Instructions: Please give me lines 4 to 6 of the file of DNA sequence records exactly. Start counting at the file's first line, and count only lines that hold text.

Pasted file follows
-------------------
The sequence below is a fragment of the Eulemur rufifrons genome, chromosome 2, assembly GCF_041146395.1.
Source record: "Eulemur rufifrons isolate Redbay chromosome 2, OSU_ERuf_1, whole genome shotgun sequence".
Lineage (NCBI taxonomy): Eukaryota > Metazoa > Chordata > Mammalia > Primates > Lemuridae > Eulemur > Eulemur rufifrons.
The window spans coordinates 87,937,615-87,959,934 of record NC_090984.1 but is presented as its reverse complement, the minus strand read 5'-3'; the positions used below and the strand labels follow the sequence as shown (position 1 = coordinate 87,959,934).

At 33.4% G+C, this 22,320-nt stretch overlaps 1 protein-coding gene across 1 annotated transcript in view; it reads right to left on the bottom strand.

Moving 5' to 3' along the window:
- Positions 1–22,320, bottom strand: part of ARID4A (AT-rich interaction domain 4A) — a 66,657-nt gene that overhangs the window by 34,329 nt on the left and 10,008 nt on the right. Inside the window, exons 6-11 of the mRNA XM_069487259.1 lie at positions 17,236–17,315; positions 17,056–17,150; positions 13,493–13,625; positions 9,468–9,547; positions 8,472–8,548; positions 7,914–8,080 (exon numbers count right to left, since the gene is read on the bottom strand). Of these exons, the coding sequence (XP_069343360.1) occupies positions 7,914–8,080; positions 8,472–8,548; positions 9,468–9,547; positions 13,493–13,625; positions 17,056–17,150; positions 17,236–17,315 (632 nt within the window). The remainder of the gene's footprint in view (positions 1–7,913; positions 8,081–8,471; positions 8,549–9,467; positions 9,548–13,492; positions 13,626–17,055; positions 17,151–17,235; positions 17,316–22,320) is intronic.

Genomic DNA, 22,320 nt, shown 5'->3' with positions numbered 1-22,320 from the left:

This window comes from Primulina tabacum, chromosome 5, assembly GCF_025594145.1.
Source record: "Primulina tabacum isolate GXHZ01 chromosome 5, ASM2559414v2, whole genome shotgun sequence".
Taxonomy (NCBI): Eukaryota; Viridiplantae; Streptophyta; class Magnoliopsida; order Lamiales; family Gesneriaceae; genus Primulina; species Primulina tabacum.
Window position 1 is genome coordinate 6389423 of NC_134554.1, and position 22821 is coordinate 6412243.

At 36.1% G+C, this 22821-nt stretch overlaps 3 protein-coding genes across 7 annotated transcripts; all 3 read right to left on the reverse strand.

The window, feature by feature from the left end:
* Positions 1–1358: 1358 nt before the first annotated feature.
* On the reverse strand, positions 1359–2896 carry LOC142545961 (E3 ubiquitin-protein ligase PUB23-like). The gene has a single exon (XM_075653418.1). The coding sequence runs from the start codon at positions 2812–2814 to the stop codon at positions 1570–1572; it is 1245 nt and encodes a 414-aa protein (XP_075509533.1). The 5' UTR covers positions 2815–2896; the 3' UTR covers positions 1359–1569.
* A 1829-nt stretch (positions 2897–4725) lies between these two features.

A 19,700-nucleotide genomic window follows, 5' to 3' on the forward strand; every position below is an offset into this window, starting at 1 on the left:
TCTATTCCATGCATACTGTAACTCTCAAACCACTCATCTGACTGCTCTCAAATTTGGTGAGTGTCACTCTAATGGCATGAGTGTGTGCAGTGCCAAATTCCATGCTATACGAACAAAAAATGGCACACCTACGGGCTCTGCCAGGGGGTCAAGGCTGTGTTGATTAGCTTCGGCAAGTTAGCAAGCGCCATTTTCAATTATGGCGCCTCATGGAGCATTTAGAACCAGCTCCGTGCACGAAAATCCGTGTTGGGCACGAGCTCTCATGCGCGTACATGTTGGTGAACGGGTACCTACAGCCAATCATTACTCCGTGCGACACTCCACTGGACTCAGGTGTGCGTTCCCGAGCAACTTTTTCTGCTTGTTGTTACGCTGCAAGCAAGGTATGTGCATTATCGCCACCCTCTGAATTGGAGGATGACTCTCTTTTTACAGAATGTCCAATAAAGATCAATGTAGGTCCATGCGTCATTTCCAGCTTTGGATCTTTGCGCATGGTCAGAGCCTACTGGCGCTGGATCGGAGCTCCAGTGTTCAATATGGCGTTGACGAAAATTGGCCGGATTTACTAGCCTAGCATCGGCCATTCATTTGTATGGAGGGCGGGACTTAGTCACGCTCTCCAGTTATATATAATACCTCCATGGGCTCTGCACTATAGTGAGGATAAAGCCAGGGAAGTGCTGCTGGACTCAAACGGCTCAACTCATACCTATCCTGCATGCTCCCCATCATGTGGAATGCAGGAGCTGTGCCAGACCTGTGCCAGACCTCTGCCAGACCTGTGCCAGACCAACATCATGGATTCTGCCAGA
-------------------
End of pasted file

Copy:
The window spans coordinates 87,937,615-87,959,934 of record NC_090984.1 but is presented as its reverse complement, the minus strand read 5'-3'; the positions used below and the strand labels follow the sequence as shown (position 1 = coordinate 87,959,934).

At 33.4% G+C, this 22,320-nt stretch overlaps 1 protein-coding gene across 1 annotated transcript in view; it reads right to left on the bottom strand.

Moving 5' to 3' along the window: